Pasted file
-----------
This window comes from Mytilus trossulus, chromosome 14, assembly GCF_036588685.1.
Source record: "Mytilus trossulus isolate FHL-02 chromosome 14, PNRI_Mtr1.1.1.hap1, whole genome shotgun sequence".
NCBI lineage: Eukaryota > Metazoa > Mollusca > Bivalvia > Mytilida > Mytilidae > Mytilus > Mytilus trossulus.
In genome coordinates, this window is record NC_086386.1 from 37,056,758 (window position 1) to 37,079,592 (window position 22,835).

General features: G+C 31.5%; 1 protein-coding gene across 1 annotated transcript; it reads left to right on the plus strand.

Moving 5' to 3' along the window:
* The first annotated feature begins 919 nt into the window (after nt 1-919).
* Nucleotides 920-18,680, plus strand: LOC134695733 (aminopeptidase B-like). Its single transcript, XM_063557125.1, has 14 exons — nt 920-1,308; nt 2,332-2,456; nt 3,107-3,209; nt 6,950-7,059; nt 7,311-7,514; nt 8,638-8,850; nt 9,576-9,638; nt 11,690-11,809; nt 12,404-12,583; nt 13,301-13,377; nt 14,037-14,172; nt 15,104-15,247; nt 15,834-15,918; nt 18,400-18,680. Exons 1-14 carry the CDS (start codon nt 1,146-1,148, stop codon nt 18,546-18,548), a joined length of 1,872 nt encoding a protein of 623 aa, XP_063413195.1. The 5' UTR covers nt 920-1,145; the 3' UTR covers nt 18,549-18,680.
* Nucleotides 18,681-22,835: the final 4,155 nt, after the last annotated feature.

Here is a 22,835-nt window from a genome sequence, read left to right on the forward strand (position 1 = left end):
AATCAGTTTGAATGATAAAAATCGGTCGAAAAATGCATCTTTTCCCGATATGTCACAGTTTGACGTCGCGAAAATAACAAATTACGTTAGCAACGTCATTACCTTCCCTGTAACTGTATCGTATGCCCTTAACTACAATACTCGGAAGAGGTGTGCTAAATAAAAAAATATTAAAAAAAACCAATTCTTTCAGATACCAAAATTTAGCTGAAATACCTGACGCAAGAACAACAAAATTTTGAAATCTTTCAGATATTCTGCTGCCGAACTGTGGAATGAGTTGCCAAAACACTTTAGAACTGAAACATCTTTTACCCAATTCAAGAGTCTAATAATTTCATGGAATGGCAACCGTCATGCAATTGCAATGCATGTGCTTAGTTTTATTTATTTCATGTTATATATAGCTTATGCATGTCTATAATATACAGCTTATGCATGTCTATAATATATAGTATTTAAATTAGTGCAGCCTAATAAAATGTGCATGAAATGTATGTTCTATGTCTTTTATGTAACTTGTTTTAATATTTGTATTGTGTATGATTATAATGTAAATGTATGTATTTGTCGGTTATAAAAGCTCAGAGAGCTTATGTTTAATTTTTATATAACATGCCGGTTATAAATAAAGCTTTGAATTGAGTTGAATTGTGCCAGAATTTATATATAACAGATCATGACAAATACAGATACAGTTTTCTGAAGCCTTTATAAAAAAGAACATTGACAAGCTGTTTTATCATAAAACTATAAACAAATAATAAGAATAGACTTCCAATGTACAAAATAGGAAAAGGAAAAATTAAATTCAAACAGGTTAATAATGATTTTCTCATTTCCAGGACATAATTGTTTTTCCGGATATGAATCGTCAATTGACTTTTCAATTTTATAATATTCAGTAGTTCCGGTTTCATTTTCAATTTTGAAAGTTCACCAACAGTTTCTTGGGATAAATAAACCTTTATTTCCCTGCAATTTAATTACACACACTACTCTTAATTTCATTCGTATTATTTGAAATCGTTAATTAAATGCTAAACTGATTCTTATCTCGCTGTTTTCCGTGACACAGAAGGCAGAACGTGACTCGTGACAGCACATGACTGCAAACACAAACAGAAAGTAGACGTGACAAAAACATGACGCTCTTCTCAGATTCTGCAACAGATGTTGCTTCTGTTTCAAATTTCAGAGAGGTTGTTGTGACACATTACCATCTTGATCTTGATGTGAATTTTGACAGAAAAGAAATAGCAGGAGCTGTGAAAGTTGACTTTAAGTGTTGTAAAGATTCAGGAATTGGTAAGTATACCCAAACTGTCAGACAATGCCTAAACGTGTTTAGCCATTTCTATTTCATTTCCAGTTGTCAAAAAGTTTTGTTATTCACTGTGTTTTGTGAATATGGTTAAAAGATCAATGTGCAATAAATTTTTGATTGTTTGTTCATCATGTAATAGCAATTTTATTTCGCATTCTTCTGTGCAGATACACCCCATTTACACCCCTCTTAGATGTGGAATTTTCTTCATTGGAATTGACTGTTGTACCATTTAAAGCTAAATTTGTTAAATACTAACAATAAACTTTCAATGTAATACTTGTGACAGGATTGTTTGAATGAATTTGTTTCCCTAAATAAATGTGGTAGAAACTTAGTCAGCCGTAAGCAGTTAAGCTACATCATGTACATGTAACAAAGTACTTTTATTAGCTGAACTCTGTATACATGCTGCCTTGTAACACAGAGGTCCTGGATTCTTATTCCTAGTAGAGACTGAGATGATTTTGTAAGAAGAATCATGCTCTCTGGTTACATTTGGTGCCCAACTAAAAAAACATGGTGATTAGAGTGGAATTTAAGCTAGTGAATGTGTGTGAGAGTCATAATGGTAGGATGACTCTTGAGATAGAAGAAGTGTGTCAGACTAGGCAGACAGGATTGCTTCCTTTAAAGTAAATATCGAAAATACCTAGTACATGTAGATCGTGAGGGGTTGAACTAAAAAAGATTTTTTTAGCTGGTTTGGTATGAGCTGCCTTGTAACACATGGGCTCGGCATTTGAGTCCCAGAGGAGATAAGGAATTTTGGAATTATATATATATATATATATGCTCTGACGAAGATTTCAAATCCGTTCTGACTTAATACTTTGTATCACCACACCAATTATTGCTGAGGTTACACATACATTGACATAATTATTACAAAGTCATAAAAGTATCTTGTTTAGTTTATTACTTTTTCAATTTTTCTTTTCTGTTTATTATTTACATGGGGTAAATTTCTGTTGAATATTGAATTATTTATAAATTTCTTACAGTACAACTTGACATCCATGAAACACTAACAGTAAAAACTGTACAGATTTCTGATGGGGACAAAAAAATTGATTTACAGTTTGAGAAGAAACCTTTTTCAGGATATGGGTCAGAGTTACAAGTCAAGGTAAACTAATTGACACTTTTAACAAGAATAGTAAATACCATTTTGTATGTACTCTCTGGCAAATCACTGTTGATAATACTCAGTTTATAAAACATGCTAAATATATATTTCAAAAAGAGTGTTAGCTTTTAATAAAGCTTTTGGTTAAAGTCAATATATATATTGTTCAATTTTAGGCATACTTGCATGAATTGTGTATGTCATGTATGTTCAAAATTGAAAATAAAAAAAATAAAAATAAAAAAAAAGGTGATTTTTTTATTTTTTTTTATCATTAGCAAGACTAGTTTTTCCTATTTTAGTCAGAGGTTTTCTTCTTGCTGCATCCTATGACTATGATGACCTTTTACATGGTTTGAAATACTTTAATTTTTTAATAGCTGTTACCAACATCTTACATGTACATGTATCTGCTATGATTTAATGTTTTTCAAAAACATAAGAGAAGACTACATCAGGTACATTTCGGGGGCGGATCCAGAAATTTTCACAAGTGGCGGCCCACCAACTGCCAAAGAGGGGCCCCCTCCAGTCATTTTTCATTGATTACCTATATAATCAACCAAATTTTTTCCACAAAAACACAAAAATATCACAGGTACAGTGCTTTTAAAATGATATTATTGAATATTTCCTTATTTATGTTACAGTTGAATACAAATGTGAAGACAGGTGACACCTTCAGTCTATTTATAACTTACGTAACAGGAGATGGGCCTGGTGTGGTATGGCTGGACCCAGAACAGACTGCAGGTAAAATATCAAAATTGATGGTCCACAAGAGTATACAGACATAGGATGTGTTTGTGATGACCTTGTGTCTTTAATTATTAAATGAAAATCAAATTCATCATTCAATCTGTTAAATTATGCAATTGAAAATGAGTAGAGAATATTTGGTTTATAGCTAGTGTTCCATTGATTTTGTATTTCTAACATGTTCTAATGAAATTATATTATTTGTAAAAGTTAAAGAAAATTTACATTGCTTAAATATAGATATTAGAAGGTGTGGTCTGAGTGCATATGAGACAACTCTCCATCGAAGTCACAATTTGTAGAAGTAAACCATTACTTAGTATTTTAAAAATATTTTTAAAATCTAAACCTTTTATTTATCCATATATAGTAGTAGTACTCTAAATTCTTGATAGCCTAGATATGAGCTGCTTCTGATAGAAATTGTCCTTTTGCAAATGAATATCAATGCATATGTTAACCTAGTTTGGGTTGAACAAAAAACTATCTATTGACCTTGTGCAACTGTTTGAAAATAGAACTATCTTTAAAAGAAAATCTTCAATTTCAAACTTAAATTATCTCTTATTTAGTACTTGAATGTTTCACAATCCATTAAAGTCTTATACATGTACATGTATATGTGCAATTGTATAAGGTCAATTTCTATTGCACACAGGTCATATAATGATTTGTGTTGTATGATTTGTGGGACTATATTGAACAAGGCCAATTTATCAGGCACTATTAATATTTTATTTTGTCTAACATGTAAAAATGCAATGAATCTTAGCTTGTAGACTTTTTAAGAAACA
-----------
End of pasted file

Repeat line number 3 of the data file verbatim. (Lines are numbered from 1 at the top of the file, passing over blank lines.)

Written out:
NCBI lineage: Eukaryota > Metazoa > Mollusca > Bivalvia > Mytilida > Mytilidae > Mytilus > Mytilus trossulus.